Page 329 - Week 01 - Thursday, 14 February 1991

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Question resolved in the affirmative.

Bill agreed to in principle.

Leave granted to dispense with the detail stage.

Bill agreed to.

Speaker's Ruling

MR SPEAKER: On Tuesday evening Mr Moore sought leave to table certain documents in the Assembly. I ruled that he could not do so on the basis that they were sub judice and, after a request from Mr Moore, later undertook to reconsider the matter.

The sub judice convention is summarised at pages 491 to 495 of House of Representatives Practice. A summary of the convention is this: Subject to the right to legislate on any matter, those matters awaiting adjudication in a court of law should not be brought forward in debate, motions or questions.

The sub judice convention is a practice, not a law. It is self-imposed and by applying this restriction legislatures not only prevent their own deliberations from prejudicing the course of justice, but also prevent reports of their proceedings from being used to do so. This is my major concern in this case. The Chair's discretion in these matters must be considered against the right and duty of the Assembly to debate matters of public interest. The question of sub judice is certainly a difficult one, and it is clear that differing views can be and are held.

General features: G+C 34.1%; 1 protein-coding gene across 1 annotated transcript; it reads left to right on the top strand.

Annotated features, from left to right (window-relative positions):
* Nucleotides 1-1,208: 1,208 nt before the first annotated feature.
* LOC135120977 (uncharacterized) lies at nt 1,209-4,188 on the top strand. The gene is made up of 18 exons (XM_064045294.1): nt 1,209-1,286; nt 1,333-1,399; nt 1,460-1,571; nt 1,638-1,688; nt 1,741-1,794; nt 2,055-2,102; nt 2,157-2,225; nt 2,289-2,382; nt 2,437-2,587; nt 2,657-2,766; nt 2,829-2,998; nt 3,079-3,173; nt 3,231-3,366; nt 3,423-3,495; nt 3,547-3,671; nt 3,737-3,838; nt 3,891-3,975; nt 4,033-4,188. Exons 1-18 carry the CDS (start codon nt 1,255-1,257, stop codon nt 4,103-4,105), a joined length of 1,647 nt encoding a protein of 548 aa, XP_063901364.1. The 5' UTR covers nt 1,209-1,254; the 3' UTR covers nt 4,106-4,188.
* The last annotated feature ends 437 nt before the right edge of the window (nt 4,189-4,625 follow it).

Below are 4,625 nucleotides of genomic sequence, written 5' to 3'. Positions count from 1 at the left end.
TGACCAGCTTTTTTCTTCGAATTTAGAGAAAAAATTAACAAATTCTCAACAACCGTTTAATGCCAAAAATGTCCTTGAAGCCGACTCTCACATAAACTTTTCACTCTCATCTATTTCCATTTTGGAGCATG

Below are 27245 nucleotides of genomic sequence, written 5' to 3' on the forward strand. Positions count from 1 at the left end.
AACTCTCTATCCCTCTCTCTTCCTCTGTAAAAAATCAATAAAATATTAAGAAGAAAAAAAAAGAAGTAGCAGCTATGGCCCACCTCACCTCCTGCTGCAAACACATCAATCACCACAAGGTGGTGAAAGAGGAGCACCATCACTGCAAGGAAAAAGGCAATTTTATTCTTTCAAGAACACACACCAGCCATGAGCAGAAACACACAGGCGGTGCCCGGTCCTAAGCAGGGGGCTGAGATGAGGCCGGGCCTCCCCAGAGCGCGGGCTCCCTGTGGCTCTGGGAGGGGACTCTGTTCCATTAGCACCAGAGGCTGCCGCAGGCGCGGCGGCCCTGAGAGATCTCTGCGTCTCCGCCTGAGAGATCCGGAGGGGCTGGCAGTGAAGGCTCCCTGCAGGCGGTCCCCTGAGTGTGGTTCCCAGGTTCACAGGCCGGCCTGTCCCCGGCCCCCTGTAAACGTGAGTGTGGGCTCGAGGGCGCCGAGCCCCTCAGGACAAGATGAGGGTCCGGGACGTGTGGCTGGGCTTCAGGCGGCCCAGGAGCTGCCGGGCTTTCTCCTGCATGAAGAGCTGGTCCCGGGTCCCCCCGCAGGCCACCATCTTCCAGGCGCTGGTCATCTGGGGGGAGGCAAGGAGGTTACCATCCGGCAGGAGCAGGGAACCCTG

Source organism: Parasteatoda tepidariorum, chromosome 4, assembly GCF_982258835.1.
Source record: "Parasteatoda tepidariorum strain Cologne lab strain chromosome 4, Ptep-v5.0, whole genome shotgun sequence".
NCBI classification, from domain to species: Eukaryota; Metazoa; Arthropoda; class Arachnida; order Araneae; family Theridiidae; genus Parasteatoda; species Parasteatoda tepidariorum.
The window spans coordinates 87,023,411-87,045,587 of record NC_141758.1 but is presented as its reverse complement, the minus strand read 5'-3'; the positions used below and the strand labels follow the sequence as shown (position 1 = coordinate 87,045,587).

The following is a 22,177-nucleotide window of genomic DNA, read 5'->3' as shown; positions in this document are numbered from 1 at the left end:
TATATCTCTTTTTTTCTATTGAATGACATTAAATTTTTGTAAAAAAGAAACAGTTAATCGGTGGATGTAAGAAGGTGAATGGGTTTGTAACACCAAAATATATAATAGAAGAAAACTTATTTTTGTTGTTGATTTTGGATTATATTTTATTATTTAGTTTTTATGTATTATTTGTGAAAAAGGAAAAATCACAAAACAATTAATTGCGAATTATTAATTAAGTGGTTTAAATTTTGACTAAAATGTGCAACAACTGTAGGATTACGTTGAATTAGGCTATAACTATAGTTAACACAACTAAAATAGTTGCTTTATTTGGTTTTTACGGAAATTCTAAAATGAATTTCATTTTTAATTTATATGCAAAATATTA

The matter that is the subject of the documents is banking and the actions of one bank. The two major documents are advices from a law firm to Westpac Banking Corporation. I believe that these are the same documents which have been referred to in the media recently, and which the President of the Senate ruled upon on Tuesday evening. The documents are the subject of several interlocutory injunctions preventing their publication by the media.

I have considered the issues involved and have concluded that the disclosure of these documents to the Assembly and their subsequent publication elsewhere could prejudice one of the parties before the courts. I do not make this ruling lightly. I have balanced the rights of the Assembly and the public interest against the interests of justice and at this stage in the legal proceedings I do not believe that disclosure of the contents of the documents in the Assembly at this time would be prudent. I therefore confirm my earlier ruling that the documents are not to be tabled nor their contents disclosed in the Assembly.

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